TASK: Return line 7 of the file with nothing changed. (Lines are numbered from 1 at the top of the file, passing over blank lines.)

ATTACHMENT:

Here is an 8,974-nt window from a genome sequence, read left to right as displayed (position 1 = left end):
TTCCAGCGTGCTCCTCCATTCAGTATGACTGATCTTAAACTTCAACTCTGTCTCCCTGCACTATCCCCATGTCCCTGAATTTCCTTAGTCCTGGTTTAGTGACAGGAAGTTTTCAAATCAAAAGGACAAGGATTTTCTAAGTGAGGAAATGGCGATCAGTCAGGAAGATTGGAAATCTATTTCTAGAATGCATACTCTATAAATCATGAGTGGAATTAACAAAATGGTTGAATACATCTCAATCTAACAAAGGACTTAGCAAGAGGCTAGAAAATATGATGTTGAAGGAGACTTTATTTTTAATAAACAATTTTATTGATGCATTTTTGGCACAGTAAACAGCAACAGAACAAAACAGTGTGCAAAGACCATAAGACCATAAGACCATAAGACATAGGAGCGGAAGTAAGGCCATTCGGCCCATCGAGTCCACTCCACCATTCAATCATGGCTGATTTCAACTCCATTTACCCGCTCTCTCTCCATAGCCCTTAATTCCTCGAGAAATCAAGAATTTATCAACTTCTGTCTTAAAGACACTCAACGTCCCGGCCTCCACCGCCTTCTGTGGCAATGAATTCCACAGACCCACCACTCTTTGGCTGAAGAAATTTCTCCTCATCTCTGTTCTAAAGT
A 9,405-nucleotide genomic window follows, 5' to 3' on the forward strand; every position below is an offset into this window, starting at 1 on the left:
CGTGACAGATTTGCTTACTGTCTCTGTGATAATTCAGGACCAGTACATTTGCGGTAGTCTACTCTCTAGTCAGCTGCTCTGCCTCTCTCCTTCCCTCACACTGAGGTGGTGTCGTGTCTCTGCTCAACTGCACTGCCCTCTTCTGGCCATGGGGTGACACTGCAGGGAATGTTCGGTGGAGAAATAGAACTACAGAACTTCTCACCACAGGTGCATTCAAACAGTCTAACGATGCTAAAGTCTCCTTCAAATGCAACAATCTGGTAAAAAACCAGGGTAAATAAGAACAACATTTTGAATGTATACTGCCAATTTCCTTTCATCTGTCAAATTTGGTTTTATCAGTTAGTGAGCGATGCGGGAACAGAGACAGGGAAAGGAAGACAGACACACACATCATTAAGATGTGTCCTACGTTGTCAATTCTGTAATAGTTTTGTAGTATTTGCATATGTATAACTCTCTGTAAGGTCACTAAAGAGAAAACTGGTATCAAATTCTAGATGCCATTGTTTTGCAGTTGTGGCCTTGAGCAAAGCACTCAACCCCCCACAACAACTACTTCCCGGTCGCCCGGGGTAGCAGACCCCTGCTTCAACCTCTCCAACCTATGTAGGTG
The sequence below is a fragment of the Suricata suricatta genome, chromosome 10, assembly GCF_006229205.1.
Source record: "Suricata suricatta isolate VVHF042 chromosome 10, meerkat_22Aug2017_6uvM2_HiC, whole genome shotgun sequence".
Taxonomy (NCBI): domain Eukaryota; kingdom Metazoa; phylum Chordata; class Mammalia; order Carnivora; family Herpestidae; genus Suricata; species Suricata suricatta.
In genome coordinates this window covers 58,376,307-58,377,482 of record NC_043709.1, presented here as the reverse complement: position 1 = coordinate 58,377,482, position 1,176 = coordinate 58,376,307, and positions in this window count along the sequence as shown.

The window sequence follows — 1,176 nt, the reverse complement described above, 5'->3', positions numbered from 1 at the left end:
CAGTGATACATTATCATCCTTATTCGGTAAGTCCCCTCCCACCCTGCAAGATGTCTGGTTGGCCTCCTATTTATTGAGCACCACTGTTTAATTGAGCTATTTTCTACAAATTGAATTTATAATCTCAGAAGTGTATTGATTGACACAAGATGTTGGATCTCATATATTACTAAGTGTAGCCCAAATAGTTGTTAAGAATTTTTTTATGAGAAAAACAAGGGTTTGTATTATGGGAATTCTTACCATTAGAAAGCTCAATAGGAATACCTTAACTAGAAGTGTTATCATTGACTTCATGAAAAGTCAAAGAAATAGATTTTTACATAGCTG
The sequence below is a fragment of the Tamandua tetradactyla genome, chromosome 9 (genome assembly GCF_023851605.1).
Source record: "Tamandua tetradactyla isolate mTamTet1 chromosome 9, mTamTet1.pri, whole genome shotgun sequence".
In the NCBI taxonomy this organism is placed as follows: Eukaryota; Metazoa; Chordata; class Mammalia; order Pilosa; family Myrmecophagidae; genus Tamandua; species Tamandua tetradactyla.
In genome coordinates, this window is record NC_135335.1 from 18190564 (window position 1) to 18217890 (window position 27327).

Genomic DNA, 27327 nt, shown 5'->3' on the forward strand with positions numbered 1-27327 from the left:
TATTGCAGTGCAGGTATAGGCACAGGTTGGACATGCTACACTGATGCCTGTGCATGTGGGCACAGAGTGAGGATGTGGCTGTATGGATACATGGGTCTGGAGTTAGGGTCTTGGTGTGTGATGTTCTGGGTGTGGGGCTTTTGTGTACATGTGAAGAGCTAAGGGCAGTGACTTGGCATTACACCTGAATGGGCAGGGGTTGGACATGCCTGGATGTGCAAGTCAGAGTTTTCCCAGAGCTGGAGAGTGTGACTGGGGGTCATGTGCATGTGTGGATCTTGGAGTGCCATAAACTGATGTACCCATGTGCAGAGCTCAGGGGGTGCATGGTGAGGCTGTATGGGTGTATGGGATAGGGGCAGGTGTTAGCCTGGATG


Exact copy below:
Taxonomy (NCBI): domain Eukaryota; kingdom Metazoa; phylum Chordata; class Mammalia; order Carnivora; family Herpestidae; genus Suricata; species Suricata suricatta.